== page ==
AW: Pink noise circuit??

Haible_Juergen#Tel2743 HJ2743 at denbgm3xm.scnn1.msmgate.m30x.nbg.scn.de
Mon Jan 8 22:17:00 CET 1996


>     When I was a kid in high school, I remember building a 2 transistor
>     pink noise generator.  I think it was nothing more than an NPN
>     transistor "biased" to 18 volts across the collector and emitter and
>     the base was not connected.  This caused breakdown noise that was
>     amplified by the other transistor.  It produced really clean and
>     random noise and didn't have that periodic thump that IC based
>     pseudorandom pulse generators produce (like the MM5837 IC).  So today
>     I can't find the hardware I built or the schematic.

Yes, the method works well. Just use the reverted BE as a zener and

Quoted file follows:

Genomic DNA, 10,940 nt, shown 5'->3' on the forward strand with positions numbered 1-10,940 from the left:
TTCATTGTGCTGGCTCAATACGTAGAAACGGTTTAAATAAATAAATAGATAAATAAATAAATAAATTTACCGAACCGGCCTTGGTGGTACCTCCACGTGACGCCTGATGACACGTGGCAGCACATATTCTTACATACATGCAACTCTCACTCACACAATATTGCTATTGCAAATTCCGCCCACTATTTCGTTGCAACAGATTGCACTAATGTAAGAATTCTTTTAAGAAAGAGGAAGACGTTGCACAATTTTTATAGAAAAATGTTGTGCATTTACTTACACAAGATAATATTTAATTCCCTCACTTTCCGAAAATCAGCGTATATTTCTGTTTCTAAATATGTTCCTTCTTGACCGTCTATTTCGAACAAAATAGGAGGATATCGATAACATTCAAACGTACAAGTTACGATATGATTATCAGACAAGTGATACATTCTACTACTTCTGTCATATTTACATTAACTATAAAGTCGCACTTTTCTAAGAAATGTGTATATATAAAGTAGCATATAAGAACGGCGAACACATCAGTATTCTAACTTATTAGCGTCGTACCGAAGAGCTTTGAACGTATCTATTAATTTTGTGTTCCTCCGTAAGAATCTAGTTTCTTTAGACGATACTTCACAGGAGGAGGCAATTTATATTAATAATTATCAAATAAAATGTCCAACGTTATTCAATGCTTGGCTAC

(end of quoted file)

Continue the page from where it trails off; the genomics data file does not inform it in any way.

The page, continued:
amplify the noise.

Hints:
Take care of *large* coupling capacitors if You also want to derive slow
random voltages from the noise source.
You might need *lots* of gain - make sure that Your amplifier has enough
gain in the upper frequencies!
What You produce is almost *white* noise. For pink noise You need an
additional 3 dB /8ve filter. This can be approximated by several RC
networks. Cheap filters use two RC 's, good ones 5 or 6 ones (Moog
Modular).
But IMO, who cares for exact pink noise? *Any* filtering of white noise
should be interesting!

Problems:
(Why manufacturers are tempted *not* to use this method)
You either have to trim the gain of Your noise amplifier (good) or select
a transistor for a certain noise level (better).
Both is no problem for a single unit, but troublesome for mass production.
Once I have seen a design that used a LM13600-based ALC circuit (I
think it was in some Jupiter synth, but I'm not sure).

JH.




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